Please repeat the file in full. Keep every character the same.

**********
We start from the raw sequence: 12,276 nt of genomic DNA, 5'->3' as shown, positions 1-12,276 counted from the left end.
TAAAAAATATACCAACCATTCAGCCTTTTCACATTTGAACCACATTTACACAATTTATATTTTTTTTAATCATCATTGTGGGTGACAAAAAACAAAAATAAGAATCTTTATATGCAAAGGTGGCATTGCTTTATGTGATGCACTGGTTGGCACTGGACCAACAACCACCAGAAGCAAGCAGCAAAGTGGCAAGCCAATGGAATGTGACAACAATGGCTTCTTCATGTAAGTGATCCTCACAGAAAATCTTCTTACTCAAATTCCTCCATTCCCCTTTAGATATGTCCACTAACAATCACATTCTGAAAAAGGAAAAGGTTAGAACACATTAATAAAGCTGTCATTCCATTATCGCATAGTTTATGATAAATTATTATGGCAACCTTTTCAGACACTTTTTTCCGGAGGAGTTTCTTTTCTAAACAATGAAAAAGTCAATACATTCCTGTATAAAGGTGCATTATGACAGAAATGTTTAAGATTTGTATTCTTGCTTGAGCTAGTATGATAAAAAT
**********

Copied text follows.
We start from the raw sequence: 12,276 nt of genomic DNA, 5'->3' as shown, positions 1-12,276 counted from the left end.
TAAAAAATATACCAACCATTCAGCCTTTTCACATTTGAACCACATTTACACAATTTATATTTTTTTTAATCATCATTGTGGGTGACAAAAAACAAAAATAAGAATCTTTATATGCAAAGGTGGCATTGCTTTATGTGATGCACTGGTTGGCACTGGACCAACAACCACCAGAAGCAAGCAGCAAAGTGGCAAGCCAATGGAATGTGACAACAATGGCTTCTTCATGTAAGTGATCCTCACAGAAAATCTTCTTACTCAAATTCCTCCATTCCCCTTTAGATATGTCCACTAACAATCACATTCTGAAAAAGGAAAAGGTTAGAACACATTAATAAAGCTGTCATTCCATTATCGCATAGTTTATGATAAATTATTATGGCAACCTTTTCAGACACTTTTTTCCGGAGGAGTTTCTTTTCTAAACAATGAAAAAGTCAATACATTCCTGTATAAAGGTGCATTATGACAGAAATGTTTAAGATTTGTATTCTTGCTTGAGCTAGTATGATAAAAAT